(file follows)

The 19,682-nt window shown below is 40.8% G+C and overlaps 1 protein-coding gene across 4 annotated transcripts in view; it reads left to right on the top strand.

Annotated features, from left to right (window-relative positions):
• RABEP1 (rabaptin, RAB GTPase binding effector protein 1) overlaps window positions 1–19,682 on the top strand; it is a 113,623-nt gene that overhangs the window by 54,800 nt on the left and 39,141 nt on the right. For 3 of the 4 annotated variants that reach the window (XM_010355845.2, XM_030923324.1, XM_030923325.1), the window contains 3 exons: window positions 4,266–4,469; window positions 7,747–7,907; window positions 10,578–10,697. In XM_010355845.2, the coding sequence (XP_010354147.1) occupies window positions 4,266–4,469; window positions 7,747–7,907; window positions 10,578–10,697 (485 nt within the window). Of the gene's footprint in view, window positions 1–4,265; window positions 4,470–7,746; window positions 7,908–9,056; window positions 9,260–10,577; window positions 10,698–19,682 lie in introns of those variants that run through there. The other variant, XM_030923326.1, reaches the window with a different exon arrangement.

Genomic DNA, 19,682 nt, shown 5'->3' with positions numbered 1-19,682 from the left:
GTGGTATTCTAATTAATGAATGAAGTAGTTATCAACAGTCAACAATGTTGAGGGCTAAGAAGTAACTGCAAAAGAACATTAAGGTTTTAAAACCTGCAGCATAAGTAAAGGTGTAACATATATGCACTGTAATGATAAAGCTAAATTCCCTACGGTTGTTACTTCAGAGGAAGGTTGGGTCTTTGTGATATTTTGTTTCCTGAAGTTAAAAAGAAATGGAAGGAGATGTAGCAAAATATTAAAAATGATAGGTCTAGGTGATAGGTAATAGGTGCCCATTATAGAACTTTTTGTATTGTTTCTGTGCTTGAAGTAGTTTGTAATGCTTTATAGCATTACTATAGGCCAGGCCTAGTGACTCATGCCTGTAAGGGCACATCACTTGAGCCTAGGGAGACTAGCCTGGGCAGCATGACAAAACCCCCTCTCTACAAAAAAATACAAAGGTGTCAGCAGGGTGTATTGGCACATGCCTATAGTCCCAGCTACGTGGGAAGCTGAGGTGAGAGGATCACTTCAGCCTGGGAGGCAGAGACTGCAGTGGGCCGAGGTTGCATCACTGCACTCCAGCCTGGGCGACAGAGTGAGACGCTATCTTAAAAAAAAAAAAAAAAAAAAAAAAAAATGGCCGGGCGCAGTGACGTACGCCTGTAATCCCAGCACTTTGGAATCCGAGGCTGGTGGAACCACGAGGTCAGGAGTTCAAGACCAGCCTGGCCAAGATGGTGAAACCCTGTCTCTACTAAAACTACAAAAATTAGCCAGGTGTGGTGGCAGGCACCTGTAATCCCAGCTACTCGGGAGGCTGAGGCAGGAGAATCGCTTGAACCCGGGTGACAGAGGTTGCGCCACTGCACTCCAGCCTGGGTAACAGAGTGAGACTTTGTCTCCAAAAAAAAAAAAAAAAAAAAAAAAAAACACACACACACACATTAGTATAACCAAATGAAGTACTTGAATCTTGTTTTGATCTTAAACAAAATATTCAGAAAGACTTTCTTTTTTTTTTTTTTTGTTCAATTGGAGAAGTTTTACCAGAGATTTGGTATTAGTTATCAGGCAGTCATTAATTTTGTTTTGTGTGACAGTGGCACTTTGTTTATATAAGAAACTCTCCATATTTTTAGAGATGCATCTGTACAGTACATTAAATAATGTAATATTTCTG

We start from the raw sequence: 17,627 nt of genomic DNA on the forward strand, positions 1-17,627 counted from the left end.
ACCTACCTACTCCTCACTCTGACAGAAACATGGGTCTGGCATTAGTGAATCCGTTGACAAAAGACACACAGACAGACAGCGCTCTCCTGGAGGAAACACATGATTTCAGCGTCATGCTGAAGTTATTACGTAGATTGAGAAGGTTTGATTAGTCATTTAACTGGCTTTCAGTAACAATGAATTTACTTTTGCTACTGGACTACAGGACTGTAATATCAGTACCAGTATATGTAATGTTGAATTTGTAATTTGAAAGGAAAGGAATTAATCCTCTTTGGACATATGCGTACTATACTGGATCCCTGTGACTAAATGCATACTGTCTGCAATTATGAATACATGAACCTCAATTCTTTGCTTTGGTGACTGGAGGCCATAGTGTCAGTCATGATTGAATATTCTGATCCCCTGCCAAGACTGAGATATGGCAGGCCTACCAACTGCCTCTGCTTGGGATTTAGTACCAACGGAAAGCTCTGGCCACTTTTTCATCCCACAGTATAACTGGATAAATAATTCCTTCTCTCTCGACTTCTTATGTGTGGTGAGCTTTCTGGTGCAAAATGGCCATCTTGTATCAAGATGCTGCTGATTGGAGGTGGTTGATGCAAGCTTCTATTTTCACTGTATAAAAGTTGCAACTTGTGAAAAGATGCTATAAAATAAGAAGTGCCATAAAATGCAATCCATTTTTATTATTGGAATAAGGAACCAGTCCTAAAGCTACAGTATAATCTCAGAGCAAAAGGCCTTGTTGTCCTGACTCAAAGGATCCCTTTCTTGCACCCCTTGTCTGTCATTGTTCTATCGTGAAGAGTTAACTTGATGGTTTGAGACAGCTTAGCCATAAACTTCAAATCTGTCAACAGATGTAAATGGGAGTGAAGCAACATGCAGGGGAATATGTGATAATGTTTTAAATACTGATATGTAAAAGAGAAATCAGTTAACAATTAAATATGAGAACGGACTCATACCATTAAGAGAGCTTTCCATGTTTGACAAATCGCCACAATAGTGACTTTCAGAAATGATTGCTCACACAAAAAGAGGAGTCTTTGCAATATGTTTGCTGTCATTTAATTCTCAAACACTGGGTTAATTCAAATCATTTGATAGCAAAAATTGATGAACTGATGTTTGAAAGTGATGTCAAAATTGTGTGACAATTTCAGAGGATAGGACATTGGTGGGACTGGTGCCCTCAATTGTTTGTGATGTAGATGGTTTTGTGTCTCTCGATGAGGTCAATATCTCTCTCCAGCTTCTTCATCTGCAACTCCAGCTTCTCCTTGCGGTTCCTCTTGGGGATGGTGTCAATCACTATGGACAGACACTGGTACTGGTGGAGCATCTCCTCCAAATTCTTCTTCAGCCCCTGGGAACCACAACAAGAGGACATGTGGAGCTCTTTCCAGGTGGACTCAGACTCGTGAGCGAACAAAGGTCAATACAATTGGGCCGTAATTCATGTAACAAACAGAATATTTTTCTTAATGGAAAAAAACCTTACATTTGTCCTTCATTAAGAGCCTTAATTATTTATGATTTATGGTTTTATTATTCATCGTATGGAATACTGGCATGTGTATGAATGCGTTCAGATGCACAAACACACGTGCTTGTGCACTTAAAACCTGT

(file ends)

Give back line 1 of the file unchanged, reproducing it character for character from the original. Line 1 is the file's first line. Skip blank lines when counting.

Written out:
The 19,682-nt window shown below is 40.8% G+C and overlaps 1 protein-coding gene across 4 annotated transcripts in view; it reads left to right on the top strand.